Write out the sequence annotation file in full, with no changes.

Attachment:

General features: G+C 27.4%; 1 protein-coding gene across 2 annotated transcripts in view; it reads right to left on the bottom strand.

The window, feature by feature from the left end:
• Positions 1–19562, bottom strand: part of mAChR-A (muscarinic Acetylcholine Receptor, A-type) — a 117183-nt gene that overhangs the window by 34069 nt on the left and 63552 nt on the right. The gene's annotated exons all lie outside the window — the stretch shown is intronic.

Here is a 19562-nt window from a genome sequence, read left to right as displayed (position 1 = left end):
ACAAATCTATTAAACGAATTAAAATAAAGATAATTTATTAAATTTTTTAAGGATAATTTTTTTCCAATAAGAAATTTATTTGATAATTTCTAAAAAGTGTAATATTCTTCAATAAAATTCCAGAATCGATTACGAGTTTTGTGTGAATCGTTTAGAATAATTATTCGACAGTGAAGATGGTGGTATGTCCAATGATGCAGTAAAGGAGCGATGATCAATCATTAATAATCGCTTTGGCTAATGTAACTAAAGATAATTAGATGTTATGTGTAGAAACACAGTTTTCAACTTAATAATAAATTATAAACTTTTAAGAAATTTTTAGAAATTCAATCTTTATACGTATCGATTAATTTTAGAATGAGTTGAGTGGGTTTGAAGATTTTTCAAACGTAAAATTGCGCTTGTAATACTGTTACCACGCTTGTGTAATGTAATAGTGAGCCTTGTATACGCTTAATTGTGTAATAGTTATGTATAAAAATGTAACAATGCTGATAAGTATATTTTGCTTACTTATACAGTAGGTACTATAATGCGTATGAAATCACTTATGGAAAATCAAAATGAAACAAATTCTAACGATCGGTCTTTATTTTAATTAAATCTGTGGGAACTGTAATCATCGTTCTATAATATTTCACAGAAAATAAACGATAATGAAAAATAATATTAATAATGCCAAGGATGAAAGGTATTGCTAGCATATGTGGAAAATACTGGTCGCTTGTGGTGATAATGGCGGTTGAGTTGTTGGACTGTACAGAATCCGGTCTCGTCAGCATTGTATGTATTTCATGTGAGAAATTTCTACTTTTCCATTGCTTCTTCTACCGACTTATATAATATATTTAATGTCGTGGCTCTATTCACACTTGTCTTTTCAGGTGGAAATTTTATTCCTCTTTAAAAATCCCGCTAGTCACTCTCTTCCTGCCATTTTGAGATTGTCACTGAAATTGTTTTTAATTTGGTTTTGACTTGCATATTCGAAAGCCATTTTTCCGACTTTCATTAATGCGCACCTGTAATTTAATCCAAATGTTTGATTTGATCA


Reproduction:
General features: G+C 27.4%; 1 protein-coding gene across 2 annotated transcripts in view; it reads right to left on the bottom strand.

The window, feature by feature from the left end:
• Positions 1–19562, bottom strand: part of mAChR-A (muscarinic Acetylcholine Receptor, A-type) — a 117183-nt gene that overhangs the window by 34069 nt on the left and 63552 nt on the right. The gene's annotated exons all lie outside the window — the stretch shown is intronic.

Here is a 19562-nt window from a genome sequence, read left to right as displayed (position 1 = left end):
ACAAATCTATTAAACGAATTAAAATAAAGATAATTTATTAAATTTTTTAAGGATAATTTTTTTCCAATAAGAAATTTATTTGATAATTTCTAAAAAGTGTAATATTCTTCAATAAAATTCCAGAATCGATTACGAGTTTTGTGTGAATCGTTTAGAATAATTATTCGACAGTGAAGATGGTGGTATGTCCAATGATGCAGTAAAGGAGCGATGATCAATCATTAATAATCGCTTTGGCTAATGTAACTAAAGATAATTAGATGTTATGTGTAGAAACACAGTTTTCAACTTAATAATAAATTATAAACTTTTAAGAAATTTTTAGAAATTCAATCTTTATACGTATCGATTAATTTTAGAATGAGTTGAGTGGGTTTGAAGATTTTTCAAACGTAAAATTGCGCTTGTAATACTGTTACCACGCTTGTGTAATGTAATAGTGAGCCTTGTATACGCTTAATTGTGTAATAGTTATGTATAAAAATGTAACAATGCTGATAAGTATATTTTGCTTACTTATACAGTAGGTACTATAATGCGTATGAAATCACTTATGGAAAATCAAAATGAAACAAATTCTAACGATCGGTCTTTATTTTAATTAAATCTGTGGGAACTGTAATCATCGTTCTATAATATTTCACAGAAAATAAACGATAATGAAAAATAATATTAATAATGCCAAGGATGAAAGGTATTGCTAGCATATGTGGAAAATACTGGTCGCTTGTGGTGATAATGGCGGTTGAGTTGTTGGACTGTACAGAATCCGGTCTCGTCAGCATTGTATGTATTTCATGTGAGAAATTTCTACTTTTCCATTGCTTCTTCTACCGACTTATATAATATATTTAATGTCGTGGCTCTATTCACACTTGTCTTTTCAGGTGGAAATTTTATTCCTCTTTAAAAATCCCGCTAGTCACTCTCTTCCTGCCATTTTGAGATTGTCACTGAAATTGTTTTTAATTTGGTTTTGACTTGCATATTCGAAAGCCATTTTTCCGACTTTCATTAATGCGCACCTGTAATTTAATCCAAATGTTTGATTTGATCA